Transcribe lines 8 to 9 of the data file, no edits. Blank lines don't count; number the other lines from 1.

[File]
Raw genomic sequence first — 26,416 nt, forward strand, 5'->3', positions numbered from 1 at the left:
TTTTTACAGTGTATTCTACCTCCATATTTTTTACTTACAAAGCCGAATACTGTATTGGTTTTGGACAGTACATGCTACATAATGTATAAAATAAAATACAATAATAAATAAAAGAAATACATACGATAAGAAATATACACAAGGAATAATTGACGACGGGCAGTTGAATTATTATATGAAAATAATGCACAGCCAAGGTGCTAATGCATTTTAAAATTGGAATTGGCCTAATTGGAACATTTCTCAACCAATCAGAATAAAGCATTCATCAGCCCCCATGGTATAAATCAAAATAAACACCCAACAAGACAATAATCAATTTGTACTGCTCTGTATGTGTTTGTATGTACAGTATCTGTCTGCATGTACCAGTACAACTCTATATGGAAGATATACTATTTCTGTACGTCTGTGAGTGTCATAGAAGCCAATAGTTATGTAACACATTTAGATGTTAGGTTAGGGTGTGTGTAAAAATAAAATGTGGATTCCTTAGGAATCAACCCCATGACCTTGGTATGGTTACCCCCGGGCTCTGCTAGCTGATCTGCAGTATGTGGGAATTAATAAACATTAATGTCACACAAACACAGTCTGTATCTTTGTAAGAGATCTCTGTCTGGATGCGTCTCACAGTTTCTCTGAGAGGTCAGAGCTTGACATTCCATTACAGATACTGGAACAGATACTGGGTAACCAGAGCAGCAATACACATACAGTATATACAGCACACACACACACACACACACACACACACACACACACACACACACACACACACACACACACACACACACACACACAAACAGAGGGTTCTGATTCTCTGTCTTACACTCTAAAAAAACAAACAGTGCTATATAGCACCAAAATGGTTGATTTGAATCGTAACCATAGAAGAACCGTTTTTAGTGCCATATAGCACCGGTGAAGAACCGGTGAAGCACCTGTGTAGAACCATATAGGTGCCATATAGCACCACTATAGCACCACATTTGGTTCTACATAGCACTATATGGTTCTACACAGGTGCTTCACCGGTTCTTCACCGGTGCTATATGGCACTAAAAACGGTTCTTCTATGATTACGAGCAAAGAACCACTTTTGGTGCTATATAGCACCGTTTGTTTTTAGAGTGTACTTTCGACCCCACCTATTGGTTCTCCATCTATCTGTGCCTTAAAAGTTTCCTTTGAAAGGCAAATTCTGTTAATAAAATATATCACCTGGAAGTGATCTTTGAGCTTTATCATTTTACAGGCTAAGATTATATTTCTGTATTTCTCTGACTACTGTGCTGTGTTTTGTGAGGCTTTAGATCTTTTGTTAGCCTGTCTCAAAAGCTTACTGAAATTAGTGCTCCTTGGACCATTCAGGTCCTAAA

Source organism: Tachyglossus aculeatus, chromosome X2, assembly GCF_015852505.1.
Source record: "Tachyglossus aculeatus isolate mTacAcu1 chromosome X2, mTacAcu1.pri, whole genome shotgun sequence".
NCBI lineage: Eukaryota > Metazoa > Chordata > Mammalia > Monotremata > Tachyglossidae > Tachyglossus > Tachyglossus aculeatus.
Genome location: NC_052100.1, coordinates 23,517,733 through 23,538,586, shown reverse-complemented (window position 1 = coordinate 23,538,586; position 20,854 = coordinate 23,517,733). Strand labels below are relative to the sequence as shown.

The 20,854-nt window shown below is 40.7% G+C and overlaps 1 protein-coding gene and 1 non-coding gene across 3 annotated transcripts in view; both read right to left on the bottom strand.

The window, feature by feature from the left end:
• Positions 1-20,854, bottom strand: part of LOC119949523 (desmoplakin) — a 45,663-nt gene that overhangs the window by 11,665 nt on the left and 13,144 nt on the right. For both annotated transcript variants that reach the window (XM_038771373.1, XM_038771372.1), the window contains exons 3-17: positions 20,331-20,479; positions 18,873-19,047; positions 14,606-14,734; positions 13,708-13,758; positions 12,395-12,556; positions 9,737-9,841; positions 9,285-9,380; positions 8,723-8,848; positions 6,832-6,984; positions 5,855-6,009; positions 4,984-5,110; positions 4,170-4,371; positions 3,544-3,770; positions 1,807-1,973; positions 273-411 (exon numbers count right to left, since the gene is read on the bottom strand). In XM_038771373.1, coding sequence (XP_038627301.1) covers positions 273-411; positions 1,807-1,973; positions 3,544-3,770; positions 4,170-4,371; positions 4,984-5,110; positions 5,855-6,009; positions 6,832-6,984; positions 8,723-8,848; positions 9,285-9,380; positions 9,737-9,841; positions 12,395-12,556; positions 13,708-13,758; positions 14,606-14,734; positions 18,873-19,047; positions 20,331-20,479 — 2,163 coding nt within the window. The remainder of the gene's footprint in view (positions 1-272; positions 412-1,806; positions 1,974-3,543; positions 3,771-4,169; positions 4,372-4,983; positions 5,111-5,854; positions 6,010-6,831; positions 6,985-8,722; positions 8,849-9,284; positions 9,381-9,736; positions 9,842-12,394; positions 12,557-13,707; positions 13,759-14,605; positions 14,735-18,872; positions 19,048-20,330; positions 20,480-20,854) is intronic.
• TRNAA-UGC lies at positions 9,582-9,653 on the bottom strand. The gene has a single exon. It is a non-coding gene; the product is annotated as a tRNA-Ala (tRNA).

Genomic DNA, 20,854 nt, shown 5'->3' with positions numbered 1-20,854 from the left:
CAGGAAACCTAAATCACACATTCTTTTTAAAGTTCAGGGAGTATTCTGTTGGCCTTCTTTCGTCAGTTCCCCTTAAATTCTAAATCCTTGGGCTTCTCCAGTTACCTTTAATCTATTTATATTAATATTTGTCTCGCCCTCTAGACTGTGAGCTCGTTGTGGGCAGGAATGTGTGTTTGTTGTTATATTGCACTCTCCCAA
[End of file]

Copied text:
The window, feature by feature from the left end:
• Positions 1-20,854, bottom strand: part of LOC119949523 (desmoplakin) — a 45,663-nt gene that overhangs the window by 11,665 nt on the left and 13,144 nt on the right. For both annotated transcript variants that reach the window (XM_038771373.1, XM_038771372.1), the window contains exons 3-17: positions 20,331-20,479; positions 18,873-19,047; positions 14,606-14,734; positions 13,708-13,758; positions 12,395-12,556; positions 9,737-9,841; positions 9,285-9,380; positions 8,723-8,848; positions 6,832-6,984; positions 5,855-6,009; positions 4,984-5,110; positions 4,170-4,371; positions 3,544-3,770; positions 1,807-1,973; positions 273-411 (exon numbers count right to left, since the gene is read on the bottom strand). In XM_038771373.1, coding sequence (XP_038627301.1) covers positions 273-411; positions 1,807-1,973; positions 3,544-3,770; positions 4,170-4,371; positions 4,984-5,110; positions 5,855-6,009; positions 6,832-6,984; positions 8,723-8,848; positions 9,285-9,380; positions 9,737-9,841; positions 12,395-12,556; positions 13,708-13,758; positions 14,606-14,734; positions 18,873-19,047; positions 20,331-20,479 — 2,163 coding nt within the window. The remainder of the gene's footprint in view (positions 1-272; positions 412-1,806; positions 1,974-3,543; positions 3,771-4,169; positions 4,372-4,983; positions 5,111-5,854; positions 6,010-6,831; positions 6,985-8,722; positions 8,849-9,284; positions 9,381-9,736; positions 9,842-12,394; positions 12,557-13,707; positions 13,759-14,605; positions 14,735-18,872; positions 19,048-20,330; positions 20,480-20,854) is intronic.